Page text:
In Duffy's Shamrock, a teeming downtown watering hole that has resisted change for almost four decades, the conversation is always changing. The adrenaline-crazed stock trader at your left elbow will discuss fluctuations in the NASDAQ until the place runs out of Jameson's. But if baseball's your thing, the retiree in the brown-and-yellow plaid sportcoat on your right will happily tell you about the year he saw Firpo Marberry win nineteen games for the Senators (1929), then make a case for DiMaggio over Mays. At Duffy's 72-foot-long bar, I once absorbed an hour-long instruction on the history of birdcages -- from a fellow who informed me, in a conspiratorial whisper, that he was an African gray parrot. Remain long enough in Duffy's, order sufficient drinks, and you'll not only hear it all, you'll likely say it all -- about treachery in the oilfields, how Clinton became the Casanova of the Ozarks, the price of china in Teaneck and the merits of Picasso's Blue Period versus his cubist experiments. You will also get the ball scores.
Duffy's is a meeting hall, a court of public opinion and a debating society, lubricated by booze and beer. It is everything a no-nonsense, come-one-come-all, big-city saloon should be, right down to TVs in the rafters and the sirloin tips, brown gravy and scoop of mashed potatoes on your lunch plate. If you want French food and a cloth napkin, go somewhere else. If you want a decent corned-beef sandwich and a side of coleslaw -- but quick -- and a ten-minute argument about Bubby Brister or the inconveniences of street paving, this is the place.
Don't let it get around, but Duffy's is not actually an Irish bar. It may have shamrock-shaped brass door pulls and call its Irish coffee "world-famous," but there's no photo of JFK over the mahogany. And it's owned by a couple of Montana-born brothers named Lombardi -- Ken and Frank. Their late father, Joseph, bought the place from one Bernard Duffy in 1963, when it was located at 1645 Tremont Place. Eleven years later, construction of a new office tower forced the Lombardis and their saloon one block eastward to Court Place ("a block closer to Ireland," the management boasted), where they have remained, content and successful, ever since. In 1980, Oxford-AnsCo Development Corp. tried to buy the Lombardis out for a cool $3.5 million, but they resisted this rude advance: The developer's uncashed "earnest money" check for a million bucks remains on display just inside the front door.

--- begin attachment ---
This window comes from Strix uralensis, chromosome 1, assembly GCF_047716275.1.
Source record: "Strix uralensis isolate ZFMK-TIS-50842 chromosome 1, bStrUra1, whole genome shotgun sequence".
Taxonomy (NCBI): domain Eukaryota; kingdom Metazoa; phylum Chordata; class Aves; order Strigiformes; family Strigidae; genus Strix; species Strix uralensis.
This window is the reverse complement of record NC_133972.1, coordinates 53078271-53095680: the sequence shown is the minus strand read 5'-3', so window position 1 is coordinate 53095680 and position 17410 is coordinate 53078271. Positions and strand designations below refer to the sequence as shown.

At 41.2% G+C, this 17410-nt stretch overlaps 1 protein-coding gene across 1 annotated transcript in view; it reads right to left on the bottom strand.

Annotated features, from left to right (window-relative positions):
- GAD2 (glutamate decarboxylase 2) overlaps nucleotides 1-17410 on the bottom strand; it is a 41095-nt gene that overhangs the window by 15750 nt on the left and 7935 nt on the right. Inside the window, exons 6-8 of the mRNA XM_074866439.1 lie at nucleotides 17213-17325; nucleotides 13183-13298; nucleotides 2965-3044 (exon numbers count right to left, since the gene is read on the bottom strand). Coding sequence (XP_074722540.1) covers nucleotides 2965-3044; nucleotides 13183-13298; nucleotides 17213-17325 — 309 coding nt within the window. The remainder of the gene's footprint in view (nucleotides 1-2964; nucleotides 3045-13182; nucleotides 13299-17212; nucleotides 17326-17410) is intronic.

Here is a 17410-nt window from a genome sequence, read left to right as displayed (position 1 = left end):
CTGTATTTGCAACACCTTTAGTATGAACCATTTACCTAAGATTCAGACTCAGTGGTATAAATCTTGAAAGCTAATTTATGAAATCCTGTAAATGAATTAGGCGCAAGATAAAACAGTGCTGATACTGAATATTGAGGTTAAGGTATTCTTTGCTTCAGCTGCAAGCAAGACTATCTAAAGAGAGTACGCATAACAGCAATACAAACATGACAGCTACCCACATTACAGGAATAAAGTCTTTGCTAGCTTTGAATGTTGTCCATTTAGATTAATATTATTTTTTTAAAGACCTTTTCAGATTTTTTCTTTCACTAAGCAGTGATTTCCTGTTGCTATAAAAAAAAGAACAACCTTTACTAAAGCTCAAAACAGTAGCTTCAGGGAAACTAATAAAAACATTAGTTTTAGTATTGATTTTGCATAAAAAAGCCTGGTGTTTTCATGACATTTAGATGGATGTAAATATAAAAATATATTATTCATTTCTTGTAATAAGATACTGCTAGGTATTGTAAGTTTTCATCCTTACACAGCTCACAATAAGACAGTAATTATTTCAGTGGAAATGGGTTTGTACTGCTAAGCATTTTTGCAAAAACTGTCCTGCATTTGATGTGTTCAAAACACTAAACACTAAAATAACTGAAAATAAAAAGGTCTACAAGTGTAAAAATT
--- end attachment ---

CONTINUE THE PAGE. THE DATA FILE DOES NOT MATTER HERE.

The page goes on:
Since the brothers' brave holdout, virtually nothing has changed in the dark confines of this beloved institution. Oh, they took the famous blueberry custard off the menu a couple of years back because demand dropped off, and between 1986 and 1996 they actually closed the place on St. Patrick's Day: DUI liability and all that. But the manners and mores of Duffy's Shamrock remain immutable. The pensioners still drift in at 7 a.m. for a plate of scrambled eggs and a shot of whiskey. The wisecracking, speed-of-light bartenders are still mostly lifers, as are the embattled waitresses, who serve up more than 200 lunches every weekday. The baked chicken and sage dressing lunch special still goes for $4.87, a bowl of split-pea soup for $1.58, a second hard roll for 23 cents.
Best of all, you can still order dinner at Duffy's until 1:30 in the morning, seven days a week. This feature, among others, has long attracted hotel bellmen, taxi drivers, cops, writers tearing themselves away from their masterpieces, ladies of the evening, waiters, gamblers lamenting the mysteries of the point spread, jazz musicians, lawyers working late, reporters who've just filed, plumbers on call, late-shift nurses and almost any other variety of nighthawk you can think of. They come not only for the food but for the odd joke and the witty aside, for an honest drink and the throb of city life.
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